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Take Five With Charmaine Clamor

AAJ Staff By

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Meet Charmaine Clamor: The creator of Jazzipino, Charmaine Clamor is America's foremost Filipina jazz and world vocalist. With two consecutive albums in the JazzWeek World Music Top-10, Charmaine has been credited with introducing Filipino languages, melodies, and musical instruments to listeners around the globe. She records internationally for Viva Records and in the United States for FreeHam Records. In 2009, she was given a special FAMAS Award ("Filipino Oscar") as Philippines Best Jazz Singer.

Instrument(s): Vocals.

Teachers and/or influences? Shirley Horn, Sarah Vaughan, Nina Simone, Ella Fitzgerald, Kurt Elling, Tierney Sutton, Linda Hopkins, Barbara Morrison, Mon David, and Michelle Weir.

I knew I wanted to be a musician when... I began singing in the back of buses traveling from my provincial hometown to the capital city of Manila—at age three!

Your sound and approach to music: Tell a story and tell the truth.

Your teaching approach: Discover your authentic voice and what you want to say with it. Be yourself.

Your dream band: I'm blessed to work with some of the finest musicians in the world here in Los Angeles. But if Laurence Hobgood, Christian McBride, and Eric Harland wanted to play for the door, we could probably make room for them!

Road story: Your best or worst experience: Late set on a wintry Sunday night in Times Square, at the Iridium Jazz Club: I came onstage, and although the lights limited my vision, I could clearly see sitting in the second row center, directly in line with my microphone stand, Mr. Andy Bey. But I kept singing anyway.

Favorite venue: Catalina Bar & Grill, in Hollywood, is my home away from home. They were the first major club to give me a break, and I consider the entire staff there my extended family.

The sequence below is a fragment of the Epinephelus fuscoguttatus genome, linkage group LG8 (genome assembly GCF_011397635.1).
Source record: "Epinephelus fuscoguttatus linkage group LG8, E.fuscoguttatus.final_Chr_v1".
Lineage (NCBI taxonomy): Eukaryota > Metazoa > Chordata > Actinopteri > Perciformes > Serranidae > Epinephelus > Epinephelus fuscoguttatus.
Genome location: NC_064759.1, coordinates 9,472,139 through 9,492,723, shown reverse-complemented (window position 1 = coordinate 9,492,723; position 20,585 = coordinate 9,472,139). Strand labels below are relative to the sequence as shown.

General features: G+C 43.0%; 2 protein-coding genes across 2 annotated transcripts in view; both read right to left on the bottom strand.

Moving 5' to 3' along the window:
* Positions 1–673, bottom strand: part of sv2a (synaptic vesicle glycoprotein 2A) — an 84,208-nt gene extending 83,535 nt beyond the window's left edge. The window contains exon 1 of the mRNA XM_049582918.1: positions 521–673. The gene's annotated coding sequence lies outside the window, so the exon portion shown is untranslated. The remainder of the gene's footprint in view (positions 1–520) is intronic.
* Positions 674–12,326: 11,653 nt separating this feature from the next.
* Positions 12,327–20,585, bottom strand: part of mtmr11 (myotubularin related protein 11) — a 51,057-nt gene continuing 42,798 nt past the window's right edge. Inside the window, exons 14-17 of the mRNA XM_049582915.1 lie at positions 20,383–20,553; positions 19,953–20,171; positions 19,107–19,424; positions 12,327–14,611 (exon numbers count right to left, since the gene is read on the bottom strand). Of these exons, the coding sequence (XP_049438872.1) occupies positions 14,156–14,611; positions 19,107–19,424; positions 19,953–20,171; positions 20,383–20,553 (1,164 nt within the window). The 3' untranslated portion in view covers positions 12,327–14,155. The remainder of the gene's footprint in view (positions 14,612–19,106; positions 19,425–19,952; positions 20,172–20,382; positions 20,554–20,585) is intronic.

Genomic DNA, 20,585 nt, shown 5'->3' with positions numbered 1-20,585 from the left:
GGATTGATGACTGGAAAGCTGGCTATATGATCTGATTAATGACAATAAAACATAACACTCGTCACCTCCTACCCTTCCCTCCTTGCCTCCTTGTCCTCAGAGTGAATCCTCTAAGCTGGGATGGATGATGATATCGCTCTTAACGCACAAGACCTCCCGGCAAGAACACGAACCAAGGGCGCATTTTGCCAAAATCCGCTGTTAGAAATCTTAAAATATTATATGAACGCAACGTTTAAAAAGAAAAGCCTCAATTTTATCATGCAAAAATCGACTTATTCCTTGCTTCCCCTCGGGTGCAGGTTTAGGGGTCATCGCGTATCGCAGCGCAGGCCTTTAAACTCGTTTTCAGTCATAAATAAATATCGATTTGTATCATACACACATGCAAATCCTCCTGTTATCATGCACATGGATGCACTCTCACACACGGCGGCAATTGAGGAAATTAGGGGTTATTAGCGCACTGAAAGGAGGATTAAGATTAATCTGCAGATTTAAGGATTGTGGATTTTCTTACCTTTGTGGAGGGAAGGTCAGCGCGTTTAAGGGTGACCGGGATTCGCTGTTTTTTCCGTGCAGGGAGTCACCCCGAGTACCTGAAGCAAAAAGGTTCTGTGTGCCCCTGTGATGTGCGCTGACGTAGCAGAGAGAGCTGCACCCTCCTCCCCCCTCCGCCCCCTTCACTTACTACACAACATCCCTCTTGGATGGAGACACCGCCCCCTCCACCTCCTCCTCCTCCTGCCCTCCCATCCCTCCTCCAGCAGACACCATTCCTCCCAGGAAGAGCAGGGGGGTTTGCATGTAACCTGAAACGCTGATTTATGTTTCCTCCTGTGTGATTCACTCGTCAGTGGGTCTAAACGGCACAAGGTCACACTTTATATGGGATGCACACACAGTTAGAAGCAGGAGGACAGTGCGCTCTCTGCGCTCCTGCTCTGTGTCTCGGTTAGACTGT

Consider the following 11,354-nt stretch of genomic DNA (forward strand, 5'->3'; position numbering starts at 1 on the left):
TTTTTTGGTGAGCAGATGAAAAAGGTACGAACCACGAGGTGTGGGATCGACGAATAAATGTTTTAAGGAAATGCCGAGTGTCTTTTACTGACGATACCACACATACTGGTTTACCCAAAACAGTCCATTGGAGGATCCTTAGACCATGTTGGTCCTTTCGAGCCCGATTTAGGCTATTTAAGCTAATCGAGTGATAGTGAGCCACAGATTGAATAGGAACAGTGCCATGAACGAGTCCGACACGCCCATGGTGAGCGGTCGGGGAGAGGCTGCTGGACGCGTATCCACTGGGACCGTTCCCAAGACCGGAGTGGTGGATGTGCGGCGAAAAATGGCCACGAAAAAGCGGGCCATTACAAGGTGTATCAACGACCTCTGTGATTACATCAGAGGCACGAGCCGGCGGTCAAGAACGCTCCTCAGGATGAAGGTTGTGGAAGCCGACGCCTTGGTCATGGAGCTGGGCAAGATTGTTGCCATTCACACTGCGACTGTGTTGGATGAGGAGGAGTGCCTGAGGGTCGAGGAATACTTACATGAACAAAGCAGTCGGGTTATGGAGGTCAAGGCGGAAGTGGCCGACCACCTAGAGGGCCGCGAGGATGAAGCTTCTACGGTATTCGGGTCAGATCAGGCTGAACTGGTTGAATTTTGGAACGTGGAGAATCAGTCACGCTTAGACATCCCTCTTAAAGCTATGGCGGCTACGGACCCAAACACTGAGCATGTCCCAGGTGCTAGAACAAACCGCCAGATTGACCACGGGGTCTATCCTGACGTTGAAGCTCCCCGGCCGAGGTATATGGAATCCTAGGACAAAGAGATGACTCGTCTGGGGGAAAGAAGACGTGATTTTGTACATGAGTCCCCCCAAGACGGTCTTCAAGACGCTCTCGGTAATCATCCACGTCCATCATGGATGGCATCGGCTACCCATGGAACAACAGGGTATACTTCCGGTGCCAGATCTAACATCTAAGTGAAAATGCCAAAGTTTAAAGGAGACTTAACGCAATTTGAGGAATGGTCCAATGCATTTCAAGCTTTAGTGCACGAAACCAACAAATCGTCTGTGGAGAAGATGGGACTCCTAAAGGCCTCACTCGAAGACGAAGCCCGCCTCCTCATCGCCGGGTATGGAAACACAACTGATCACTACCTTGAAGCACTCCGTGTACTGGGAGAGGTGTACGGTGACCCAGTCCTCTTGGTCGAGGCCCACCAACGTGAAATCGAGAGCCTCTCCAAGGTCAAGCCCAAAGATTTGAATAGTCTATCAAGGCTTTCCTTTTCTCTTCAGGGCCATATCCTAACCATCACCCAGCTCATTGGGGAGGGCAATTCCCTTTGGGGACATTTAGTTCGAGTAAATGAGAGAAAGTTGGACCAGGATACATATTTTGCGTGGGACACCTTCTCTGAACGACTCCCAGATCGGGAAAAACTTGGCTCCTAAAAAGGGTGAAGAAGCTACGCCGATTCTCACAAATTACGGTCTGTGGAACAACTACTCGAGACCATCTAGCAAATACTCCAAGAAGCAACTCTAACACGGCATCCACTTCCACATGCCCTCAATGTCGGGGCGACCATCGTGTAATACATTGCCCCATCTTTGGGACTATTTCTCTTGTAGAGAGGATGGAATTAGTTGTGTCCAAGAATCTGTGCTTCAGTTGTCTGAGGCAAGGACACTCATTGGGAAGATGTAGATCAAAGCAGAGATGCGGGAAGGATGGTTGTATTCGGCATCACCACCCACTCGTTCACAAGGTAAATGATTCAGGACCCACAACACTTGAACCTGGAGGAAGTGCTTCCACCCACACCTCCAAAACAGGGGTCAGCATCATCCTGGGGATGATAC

Your favorite recording in your discography and why? Whatever I'm listening to this morning. There is so much sonic beauty in this world, and I'll never get to hear it all.

The first Jazz album I bought was: Miles Davis: Kind of Blue.

What do you think is the most important thing you are contributing musically? I'm trying to set an example: The best way—the only way—to succeed in the arts, in life, is to know who you are and what you want to say. The rest comes naturally.

Did you know... As an immigrant girl who did not arrive in the USA until her teen years, I graduated as valedictorian of my high school class in Los Angeles and went on to earn a Master Degree in Physical Therapy.

CDs you are listening to now: Laurence Hobgood, When the Heart Dances; Christian Jacob Trio, Styne & Myne; Kurt Elling, Dedicated to You; Mon David, Coming True; Eydie Gorme & Los Panchos, Bolero!.

Desert Island picks: I'd have to smuggle in my iPod with at least 4,000 tracks or so...

How would you describe the state of jazz today? As bountiful and fertile as any time in history. The quantity and quality of the music being made is astonishing. No one needs to worry about "keeping jazz alive." It is quite healthy. It is our popular culture that we need to worry about! We just need to get people hip.

What are some of the essential requirements to keep jazz alive and growing? Cultivating audiences with ears, attention spans, and intelligence.

What is in the near future? Later in 2009, I go into the studio to record my newest album, my fourth in America. I return to Asia to support my new Jazzipino release in Manila. And, in 2010, I am thrilled to be part of a collaboration with a member of the Rock & Roll Hall of Fame.

By Day: No day is long enough to allow me to do everything I want. Nor are the nights.

If I weren't a jazz musician, I would be a: Physical Therapist, making people feel better and creating art through science.

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